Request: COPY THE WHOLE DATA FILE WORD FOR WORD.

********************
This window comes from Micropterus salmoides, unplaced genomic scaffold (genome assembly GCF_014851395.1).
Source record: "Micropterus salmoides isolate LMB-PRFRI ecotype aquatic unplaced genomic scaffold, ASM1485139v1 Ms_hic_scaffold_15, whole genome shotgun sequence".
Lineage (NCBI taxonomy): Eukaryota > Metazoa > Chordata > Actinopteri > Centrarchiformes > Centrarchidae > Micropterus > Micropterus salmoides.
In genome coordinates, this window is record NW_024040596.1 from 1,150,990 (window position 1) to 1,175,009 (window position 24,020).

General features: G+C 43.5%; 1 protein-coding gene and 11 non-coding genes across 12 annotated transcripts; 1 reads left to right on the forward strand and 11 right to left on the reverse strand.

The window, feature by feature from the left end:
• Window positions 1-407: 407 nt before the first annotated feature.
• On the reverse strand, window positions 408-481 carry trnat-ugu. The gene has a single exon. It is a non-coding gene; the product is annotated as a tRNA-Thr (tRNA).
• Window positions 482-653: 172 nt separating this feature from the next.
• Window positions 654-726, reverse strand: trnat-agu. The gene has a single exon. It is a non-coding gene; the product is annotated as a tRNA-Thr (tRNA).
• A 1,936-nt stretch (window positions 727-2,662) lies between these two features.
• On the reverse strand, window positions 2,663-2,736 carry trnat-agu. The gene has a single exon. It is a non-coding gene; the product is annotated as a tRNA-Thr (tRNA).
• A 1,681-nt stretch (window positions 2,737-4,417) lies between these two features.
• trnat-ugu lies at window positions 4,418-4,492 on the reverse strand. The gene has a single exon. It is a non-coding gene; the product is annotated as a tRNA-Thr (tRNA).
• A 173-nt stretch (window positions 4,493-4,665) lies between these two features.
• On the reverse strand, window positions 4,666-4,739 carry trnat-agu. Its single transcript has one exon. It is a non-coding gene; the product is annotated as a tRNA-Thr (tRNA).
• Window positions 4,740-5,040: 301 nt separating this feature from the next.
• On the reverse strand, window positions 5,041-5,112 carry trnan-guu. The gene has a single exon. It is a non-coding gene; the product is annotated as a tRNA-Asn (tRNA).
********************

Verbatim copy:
This window comes from Micropterus salmoides, unplaced genomic scaffold (genome assembly GCF_014851395.1).
Source record: "Micropterus salmoides isolate LMB-PRFRI ecotype aquatic unplaced genomic scaffold, ASM1485139v1 Ms_hic_scaffold_15, whole genome shotgun sequence".
Lineage (NCBI taxonomy): Eukaryota > Metazoa > Chordata > Actinopteri > Centrarchiformes > Centrarchidae > Micropterus > Micropterus salmoides.
In genome coordinates, this window is record NW_024040596.1 from 1,150,990 (window position 1) to 1,175,009 (window position 24,020).

General features: G+C 43.5%; 1 protein-coding gene and 11 non-coding genes across 12 annotated transcripts; 1 reads left to right on the forward strand and 11 right to left on the reverse strand.

The window, feature by feature from the left end:
• Window positions 1-407: 407 nt before the first annotated feature.
• On the reverse strand, window positions 408-481 carry trnat-ugu. The gene has a single exon. It is a non-coding gene; the product is annotated as a tRNA-Thr (tRNA).
• Window positions 482-653: 172 nt separating this feature from the next.
• Window positions 654-726, reverse strand: trnat-agu. The gene has a single exon. It is a non-coding gene; the product is annotated as a tRNA-Thr (tRNA).
• A 1,936-nt stretch (window positions 727-2,662) lies between these two features.
• On the reverse strand, window positions 2,663-2,736 carry trnat-agu. The gene has a single exon. It is a non-coding gene; the product is annotated as a tRNA-Thr (tRNA).
• A 1,681-nt stretch (window positions 2,737-4,417) lies between these two features.
• trnat-ugu lies at window positions 4,418-4,492 on the reverse strand. The gene has a single exon. It is a non-coding gene; the product is annotated as a tRNA-Thr (tRNA).
• A 173-nt stretch (window positions 4,493-4,665) lies between these two features.
• On the reverse strand, window positions 4,666-4,739 carry trnat-agu. Its single transcript has one exon. It is a non-coding gene; the product is annotated as a tRNA-Thr (tRNA).
• Window positions 4,740-5,040: 301 nt separating this feature from the next.
• On the reverse strand, window positions 5,041-5,112 carry trnan-guu. The gene has a single exon. It is a non-coding gene; the product is annotated as a tRNA-Asn (tRNA).